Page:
This leads us to the chief field of research in “ automatism's, ” or actions of the subconscious or “ subliminal ” self. The prototype of such things is found in the performances of natural somnambulists, who in all ages have seemed to exhibit faculties beyond their power when in a normal condition. The experiments of Mesmer, and of those who followed in his track, down to the psychologists of to-day, proved (what had long been known to savages and conjurers) that a state of somnambulism could be induced from without. Moreover, it is proved that certain persons can, as it were, hypnotize themselves, even unwittingly, and pass into trance. In these secondary conditions of trance, such persons are not only amenable to “suggestion, ” but occasionally evolve what are called secondary personalities: they speak in voices not their own, and exhibit traits of character not theirs, but in harmony with the impersonation. The popular, savage and ancient theory of these phenomena was that the people thus affected were inspired by a god or spirit, or “possessed ” by a demon or a dead man. Science now regards the gods or demons or spirits as mere exhibitions of the secondary personality, which wakens when the normal personality slumbers. The knowledge and faculties of the secondary personality, far exceeding those exhibited in the normal state, are explained to a great extent by the patient's command, when in the secondary state, of resources latent in the memory. The same explanation is offered for other phenomena, like those of automatic writing, knocking out answers by tilting tables, or discovering objects by aid of the "divining rod.” The muscular actions that tilt the table, or Wag the rod, or direct the pencil or planchette, are unconsciously made, and reveal the latent stores of subconscious knowledge, so that a man writes or knocks out information which he possessed, but did not suspect himself of possessing. These processes were familiar to the Neoplatonists, and in one form or other are practised by Chinese, Tibetans, Negroes, Malayans and Melanesians. A similar kind of automatism is revealed in the inspirations of genius, which often astonish the author or artist himself. An interesting example has been studied by Myers in the feats of arithmetic recorded about “calculating boys, ” who are usually unconscious of their methods. The whole of this vast field of the unconscious, or subconscious, or subliminal self has been especially examined by Myers, and by such psychologists as Ribot, Janet, Richet, Flournoy and many others. The general result is a normal explanation, not yet complete, of the phenomena hitherto attributed to witchcraft, inspiration, possession, and so forth. Probably the devils, saints, angels and spirits who have communicated with witches, living saints, demoniac and visionaries are mere hallucinatory reflections from the subconscious self, endowed with its store of latent memories and strangely acute percipient faculties. Thus a curious chapter of human history is at last within possible'reach of explanation. Men regard phenomena as “ supranorrnal ” or “ supernatural, ” or reject them altogether, till their modus is explained. But it would not be candid to say that the explanation is complete, or nearly complete. The nature of the hypnotic trance itself remains a matter of dispute. The knowledge automatically revealed can by no means always be accounted for, either by latent memory or by the sharpening of the normal faculties of perception, while the limits of telepathy (if it be accepted) are vaguely conjectured. Even the results of simple experiments in " crystal-gazing ” are often very perplexing. Further experiment may reveal some normal explanation, while scepticism (which seldom takes the trouble to examine the alleged facts with any care) can always repose on a theory of malobservation and imposture. These, of course, are verae causae, while in this, as in all provinces of human evidence, bad memories and unconscious errors distort the testimony. Psychical research encourages, or ought to encourage, the cool impartiality in examining, collecting and recording facts, which is usually absent, in greater or less degree, from the work even of eminent historians. Men of equal honesty and acuteness may believe or disbelieve in the innocence of Mary Queen of Scots, or in the “spirits” which control Mrs Piper. As to alleged “physical phenomena” of unknown cause, one, the power of passing without lesion with naked feet over fire, has recently been attested by numerous competent observers and experimenters in the ritual of Fijians and other South Sea Islanders, Japanese, Bulgarians, natives of southern India and other races. (The evidence has been collected by the present writer in Proceedings S.P. R. vol. xv. pt. xxxvi. pp. 2-r 5. Compare a case examined and explained more or less by S. P. Langley, Nature, August 22, Igor.) The much more famous tales of movements of objects untouched have been carefully examined, and perhaps in no instance have professional performers proved innocent of fraud. Yet the best known living medium, Eusapia Palladino, though exposed at Cambridge, has been rehabilitated, after later experiments, in the opinion of many distinguished Continental observers, who entirely disbelieve in the old theory, the action of “ spirits, ” and venture no other hypothesis.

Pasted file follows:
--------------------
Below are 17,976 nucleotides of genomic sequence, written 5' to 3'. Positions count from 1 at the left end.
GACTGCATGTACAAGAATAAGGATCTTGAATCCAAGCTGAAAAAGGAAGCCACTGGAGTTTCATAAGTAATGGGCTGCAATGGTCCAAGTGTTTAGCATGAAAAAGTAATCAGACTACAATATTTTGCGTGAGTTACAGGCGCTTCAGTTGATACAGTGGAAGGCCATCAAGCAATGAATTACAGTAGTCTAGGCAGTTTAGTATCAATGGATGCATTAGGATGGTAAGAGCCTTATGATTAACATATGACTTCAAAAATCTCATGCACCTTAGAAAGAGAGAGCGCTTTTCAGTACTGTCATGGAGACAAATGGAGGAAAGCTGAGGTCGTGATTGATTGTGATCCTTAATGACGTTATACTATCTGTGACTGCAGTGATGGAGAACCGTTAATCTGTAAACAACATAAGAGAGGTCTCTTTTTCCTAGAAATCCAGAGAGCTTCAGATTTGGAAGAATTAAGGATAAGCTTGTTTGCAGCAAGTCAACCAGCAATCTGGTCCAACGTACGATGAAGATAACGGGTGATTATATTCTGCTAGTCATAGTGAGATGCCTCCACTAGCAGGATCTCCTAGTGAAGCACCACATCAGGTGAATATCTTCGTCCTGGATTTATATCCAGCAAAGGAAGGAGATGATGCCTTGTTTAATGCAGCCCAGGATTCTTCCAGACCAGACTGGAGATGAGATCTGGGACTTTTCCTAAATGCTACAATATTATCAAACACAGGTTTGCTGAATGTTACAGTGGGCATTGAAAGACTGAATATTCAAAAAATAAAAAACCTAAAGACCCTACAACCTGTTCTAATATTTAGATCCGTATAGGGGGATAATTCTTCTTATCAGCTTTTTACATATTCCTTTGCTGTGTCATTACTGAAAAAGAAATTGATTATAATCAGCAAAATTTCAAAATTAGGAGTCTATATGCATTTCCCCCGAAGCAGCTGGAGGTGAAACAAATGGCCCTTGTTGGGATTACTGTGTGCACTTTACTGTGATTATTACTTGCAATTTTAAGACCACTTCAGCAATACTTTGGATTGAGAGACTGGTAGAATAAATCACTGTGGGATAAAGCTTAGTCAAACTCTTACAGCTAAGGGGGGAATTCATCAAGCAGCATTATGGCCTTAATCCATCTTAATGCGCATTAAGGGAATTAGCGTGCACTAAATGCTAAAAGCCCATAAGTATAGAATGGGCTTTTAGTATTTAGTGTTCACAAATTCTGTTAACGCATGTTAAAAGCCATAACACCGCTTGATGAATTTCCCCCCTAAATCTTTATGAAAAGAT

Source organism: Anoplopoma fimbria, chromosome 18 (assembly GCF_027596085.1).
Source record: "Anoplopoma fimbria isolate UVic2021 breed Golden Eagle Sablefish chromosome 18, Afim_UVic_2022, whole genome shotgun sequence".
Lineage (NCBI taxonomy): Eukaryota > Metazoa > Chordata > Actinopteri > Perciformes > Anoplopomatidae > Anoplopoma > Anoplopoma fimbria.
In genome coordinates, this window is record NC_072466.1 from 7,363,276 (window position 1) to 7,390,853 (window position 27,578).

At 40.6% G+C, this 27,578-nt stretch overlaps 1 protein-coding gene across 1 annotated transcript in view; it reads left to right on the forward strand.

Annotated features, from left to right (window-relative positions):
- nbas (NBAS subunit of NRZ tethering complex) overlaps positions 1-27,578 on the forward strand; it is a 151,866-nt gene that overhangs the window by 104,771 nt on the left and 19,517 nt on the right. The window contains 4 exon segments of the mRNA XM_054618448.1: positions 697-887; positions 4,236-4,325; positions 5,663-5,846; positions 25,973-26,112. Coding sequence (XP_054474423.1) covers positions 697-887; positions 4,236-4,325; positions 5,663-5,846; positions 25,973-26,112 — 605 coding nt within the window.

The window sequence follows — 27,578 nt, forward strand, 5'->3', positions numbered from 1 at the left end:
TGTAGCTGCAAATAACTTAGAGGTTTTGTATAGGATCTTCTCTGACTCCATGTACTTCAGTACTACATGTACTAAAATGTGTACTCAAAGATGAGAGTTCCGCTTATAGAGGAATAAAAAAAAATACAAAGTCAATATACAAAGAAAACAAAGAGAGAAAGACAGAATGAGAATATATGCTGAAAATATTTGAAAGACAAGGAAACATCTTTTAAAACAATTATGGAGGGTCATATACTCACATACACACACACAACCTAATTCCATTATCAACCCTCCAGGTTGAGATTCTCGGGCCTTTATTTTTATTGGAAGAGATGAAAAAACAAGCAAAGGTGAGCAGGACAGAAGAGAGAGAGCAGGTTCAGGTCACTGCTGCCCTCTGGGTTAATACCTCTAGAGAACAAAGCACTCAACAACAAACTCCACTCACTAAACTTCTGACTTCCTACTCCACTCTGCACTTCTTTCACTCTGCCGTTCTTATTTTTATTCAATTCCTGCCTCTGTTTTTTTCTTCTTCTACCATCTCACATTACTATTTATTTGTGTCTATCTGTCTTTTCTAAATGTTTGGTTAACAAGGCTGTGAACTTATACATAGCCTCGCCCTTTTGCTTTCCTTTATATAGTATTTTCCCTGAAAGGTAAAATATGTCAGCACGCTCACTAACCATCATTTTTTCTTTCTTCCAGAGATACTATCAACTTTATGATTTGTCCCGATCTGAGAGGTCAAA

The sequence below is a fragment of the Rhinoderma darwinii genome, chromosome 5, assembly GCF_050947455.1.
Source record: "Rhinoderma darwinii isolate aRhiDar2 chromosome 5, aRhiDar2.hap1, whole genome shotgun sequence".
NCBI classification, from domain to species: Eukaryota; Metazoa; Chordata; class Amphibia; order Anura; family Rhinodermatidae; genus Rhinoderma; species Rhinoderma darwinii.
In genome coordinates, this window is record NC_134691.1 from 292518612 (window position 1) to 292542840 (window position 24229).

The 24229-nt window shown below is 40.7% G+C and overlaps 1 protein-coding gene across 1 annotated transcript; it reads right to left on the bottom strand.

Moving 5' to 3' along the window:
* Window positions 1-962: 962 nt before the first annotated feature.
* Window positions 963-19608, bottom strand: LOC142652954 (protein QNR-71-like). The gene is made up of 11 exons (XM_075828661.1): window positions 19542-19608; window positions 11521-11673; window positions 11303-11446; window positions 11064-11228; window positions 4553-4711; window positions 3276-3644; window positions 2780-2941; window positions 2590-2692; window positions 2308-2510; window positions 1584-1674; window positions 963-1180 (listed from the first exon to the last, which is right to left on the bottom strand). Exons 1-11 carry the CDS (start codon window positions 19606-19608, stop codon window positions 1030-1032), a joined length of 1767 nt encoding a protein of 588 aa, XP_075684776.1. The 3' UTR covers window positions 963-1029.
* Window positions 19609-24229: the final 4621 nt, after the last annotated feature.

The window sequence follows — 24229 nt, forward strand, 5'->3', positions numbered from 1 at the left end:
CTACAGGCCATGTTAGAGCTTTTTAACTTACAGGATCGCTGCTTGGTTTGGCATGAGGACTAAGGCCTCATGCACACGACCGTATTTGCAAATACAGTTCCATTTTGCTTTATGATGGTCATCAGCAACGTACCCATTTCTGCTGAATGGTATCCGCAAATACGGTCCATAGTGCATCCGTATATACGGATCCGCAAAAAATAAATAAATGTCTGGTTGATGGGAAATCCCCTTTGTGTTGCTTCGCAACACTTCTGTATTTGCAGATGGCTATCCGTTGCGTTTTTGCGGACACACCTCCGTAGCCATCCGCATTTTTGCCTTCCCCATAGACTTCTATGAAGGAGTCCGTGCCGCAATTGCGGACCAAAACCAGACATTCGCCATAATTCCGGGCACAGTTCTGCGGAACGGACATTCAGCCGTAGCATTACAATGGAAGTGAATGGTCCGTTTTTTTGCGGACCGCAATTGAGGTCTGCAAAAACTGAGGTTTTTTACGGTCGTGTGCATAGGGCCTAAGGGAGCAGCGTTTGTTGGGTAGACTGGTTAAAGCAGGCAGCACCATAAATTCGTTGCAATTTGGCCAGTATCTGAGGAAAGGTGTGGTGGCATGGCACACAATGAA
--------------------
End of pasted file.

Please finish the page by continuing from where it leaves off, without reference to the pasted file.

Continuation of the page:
The results of psychical research, after several years of work, are not really less than could be expected from toil in a field so difficult. The theory of alternating, or secondary, personalities is the key, as We have said, to a strange chapter in “ the history of human error.” The provisional hypothesis of telepathy puts a meaning into the innumerable tales of “ wraiths ” and of “ second sight.” It is never waste of time to investigate the area of human faculty; and practical results, in the medical treatment of abnormal intellectual conditions, have already been obtained. The conduct of our witch-burning ancestors now becomes intelligible, a step on the way to being pardonable. With their methods and inherited prejudices they could scarcely have reasoned otherwise than they did in certain cases of hysteria and autohypnotization. Many “ miracles ” of healing and of “ stigmatization ” become credible when verified in modern experience and explained by “ suggestion ”; though to “explain the explanation ” is a task for the future. Such as it is, the theory was accepted by St Francis de Sales in the case of St Theresa. Results of wider range and of more momentous interest may yet be obtained. The science of electrical phenomena was not developed in a quarter of a century, and it would be premature to ask more from psychical research than it has achieved in a short period. The subject is not readily capable